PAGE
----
GST on the horizon, economy looking up

Banks are flush with funds after demonetisation, but for some reason they are still not bringing down rates.

The economy has a spring in its step with several tax reforms and particularly with the game-changing Goods and Services Tax soon to become a reality. Some experts feel the GST’s introduction will lead to a 1-2 per cent rise in GDP, but others feel this is an exaggeration. It’s only after GST’s implementation that we’ll be able to see its real impact on the economy. But what can be said with some degree of reasonableness is that it will lead to more simplification and more transparency in taxation, and hopefully a decrease in corruption. This will help in the ease of doing business, though not entirely. One of the outcomes of the Narendra Modi government’s reform policies and several administrative moves is the strengthening of the rupee against the dollar.

Exporters are distraught with the Indian rupee getting stronger against several other currencies, while importers have welcomed this situation. The exporters’ problem is understandable with the Indian currency stronger than the currencies of those who are their competitors in the same market. But consumers are a major beneficiary as oil imports are cheaper, and this is already reflected in the cut in petrol and diesel prices. There is also a lesser burden on the government’s subsidy outgo. Engineering exports, for instance, have picked up despite the rupee strengthening due to other factors. The economy too has thus benefited. However, the rupee is unlikely to remain strong for too long. US President Donald Trump has vowed to give the dollar back its pre-eminent position, and the US greenback is expected to strengthen. The Americans, however, don’t think Mr Trump’s policy is wise as their businessmen feel threatened. So one has to see how this policy evolves, with Mr Trump also aiming to bring all American businesses back to the US.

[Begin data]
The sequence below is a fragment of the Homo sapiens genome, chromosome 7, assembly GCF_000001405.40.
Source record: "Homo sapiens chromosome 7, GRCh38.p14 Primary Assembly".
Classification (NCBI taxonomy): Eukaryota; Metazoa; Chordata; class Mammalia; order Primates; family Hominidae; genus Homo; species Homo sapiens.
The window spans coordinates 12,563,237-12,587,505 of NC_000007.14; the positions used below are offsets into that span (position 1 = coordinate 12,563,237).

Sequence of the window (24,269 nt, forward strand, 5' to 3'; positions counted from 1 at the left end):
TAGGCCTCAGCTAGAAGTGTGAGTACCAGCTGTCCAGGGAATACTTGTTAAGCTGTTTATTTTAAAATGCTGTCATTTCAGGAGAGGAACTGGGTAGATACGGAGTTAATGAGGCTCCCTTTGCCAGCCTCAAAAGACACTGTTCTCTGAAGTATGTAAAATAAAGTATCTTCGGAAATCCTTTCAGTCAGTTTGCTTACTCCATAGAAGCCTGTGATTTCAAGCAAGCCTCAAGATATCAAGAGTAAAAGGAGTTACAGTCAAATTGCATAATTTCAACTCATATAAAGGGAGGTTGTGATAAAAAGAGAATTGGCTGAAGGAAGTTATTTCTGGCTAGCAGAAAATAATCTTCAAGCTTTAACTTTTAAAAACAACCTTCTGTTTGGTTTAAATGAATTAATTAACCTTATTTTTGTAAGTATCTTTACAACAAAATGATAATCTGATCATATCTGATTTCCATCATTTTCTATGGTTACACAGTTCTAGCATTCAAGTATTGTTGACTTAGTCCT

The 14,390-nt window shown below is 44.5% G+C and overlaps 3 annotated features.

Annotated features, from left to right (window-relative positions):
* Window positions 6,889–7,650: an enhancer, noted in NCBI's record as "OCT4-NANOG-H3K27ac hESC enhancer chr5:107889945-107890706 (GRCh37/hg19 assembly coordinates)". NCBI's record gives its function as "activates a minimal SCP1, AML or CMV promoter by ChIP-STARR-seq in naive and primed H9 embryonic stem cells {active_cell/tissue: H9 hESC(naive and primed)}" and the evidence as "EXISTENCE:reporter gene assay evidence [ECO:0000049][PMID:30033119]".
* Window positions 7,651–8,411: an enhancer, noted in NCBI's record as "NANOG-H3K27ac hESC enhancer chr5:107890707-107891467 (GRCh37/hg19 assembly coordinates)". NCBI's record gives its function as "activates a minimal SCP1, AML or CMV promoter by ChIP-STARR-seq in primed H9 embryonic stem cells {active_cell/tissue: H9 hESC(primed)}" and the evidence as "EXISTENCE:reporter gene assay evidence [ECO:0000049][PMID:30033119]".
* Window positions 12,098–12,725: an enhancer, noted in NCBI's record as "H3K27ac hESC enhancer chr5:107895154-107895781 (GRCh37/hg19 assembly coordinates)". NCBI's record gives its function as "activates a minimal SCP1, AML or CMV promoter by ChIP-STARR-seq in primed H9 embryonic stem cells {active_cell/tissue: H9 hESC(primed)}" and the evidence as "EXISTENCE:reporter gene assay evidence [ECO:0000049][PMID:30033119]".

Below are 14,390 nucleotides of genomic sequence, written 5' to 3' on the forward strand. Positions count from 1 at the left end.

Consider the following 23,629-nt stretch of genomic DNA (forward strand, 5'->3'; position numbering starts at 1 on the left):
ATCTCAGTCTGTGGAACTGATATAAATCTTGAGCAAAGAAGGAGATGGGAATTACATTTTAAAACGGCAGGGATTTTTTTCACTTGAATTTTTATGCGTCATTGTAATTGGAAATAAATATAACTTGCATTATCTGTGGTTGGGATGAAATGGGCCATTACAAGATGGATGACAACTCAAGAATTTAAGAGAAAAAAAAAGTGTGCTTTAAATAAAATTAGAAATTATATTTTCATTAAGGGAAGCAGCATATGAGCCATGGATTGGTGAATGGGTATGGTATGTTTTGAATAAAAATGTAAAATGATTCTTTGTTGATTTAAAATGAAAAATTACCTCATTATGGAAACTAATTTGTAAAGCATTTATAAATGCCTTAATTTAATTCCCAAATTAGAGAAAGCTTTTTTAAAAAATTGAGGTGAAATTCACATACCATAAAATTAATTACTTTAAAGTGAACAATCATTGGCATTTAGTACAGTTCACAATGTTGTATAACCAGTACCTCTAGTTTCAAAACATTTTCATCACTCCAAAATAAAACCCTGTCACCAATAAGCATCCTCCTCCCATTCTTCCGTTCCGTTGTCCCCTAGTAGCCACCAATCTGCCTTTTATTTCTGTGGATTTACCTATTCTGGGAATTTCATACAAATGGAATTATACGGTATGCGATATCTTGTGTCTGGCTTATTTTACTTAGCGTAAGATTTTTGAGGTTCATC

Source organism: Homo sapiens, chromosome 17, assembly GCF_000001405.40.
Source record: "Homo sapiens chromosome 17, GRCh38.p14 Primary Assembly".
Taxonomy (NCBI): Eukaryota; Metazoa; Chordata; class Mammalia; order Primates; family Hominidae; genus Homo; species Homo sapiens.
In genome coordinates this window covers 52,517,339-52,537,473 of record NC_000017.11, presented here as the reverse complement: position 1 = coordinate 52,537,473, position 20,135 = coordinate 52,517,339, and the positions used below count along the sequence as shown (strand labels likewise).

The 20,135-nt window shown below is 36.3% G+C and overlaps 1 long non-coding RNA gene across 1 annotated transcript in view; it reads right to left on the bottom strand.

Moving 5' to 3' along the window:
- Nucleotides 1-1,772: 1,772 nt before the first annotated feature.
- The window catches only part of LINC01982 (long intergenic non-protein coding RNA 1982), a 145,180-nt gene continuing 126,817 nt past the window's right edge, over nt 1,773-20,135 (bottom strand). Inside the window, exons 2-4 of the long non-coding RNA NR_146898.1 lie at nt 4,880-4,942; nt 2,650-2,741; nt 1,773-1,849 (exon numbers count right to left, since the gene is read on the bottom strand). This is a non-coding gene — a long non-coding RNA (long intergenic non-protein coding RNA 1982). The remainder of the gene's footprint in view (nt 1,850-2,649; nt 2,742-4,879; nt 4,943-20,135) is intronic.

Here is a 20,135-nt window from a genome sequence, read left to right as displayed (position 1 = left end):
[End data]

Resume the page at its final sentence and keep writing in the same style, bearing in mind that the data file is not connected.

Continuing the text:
Exporters have to rough it out and look for other avenues of growth. Perhaps they could do more home marketing as domestic consumer demand is strong and helping the economy to grow. But there is a deeper malaise that can’t be overlooked: investment is still not forthcoming from the private sector. This is a major concern. It is also doubtful if RBI can do much on this when it announces its credit policy this week. Banks are flush with funds after demonetisation, but for some reason they are still not bringing down rates. They should lower their rates in line with the rate cuts by RBI over the past year and a half. The banks are also not lending as companies are highly leveraged and banks are wary of adding more non-performing assets on their books. It’s a chicken and egg situation, and it may be unwise to expect the RBI to break what looks like a logjam.

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